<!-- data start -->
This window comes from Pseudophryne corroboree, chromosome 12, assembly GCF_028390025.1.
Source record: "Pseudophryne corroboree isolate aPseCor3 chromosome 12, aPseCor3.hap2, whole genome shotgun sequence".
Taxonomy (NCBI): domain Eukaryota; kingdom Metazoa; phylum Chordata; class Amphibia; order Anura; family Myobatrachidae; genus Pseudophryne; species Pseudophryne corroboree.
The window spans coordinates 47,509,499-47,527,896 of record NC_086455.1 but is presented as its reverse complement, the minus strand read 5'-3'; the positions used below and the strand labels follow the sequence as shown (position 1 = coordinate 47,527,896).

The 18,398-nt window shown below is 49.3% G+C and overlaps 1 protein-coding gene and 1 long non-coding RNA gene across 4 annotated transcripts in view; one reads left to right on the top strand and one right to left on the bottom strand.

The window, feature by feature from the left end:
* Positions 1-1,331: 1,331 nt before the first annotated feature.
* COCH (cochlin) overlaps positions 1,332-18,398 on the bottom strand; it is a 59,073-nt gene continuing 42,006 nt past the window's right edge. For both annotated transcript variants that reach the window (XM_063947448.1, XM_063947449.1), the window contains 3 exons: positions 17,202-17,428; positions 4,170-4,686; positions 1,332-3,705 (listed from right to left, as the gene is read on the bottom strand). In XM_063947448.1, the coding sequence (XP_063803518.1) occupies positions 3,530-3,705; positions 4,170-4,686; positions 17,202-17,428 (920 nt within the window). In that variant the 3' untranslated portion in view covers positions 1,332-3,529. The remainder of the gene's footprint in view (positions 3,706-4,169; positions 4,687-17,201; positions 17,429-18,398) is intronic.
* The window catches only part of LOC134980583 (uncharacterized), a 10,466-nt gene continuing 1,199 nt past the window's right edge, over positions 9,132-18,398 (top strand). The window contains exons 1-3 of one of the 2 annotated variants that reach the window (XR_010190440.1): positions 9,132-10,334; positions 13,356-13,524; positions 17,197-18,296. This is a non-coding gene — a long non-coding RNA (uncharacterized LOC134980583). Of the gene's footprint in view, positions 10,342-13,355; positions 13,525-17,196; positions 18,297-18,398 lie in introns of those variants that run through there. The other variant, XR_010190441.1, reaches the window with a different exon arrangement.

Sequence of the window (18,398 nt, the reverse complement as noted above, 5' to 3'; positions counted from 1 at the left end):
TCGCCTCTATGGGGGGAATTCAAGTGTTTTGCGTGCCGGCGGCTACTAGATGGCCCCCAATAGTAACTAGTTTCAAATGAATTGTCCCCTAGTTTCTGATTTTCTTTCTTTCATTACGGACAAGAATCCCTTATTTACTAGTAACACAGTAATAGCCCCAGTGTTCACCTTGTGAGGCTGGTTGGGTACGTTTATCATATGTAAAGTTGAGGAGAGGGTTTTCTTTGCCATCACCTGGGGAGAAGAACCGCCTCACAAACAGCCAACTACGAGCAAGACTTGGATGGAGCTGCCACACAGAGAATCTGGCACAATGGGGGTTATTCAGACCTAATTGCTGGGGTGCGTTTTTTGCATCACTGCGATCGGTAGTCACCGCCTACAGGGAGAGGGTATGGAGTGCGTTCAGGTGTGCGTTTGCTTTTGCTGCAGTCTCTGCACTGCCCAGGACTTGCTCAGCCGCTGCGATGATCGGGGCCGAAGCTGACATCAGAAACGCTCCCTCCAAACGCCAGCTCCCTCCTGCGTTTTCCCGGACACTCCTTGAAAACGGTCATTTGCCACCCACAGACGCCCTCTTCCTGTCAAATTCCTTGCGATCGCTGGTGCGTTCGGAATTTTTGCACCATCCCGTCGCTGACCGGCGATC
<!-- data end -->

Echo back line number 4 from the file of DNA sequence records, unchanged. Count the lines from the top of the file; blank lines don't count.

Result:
The window spans coordinates 47,509,499-47,527,896 of record NC_086455.1 but is presented as its reverse complement, the minus strand read 5'-3'; the positions used below and the strand labels follow the sequence as shown (position 1 = coordinate 47,527,896).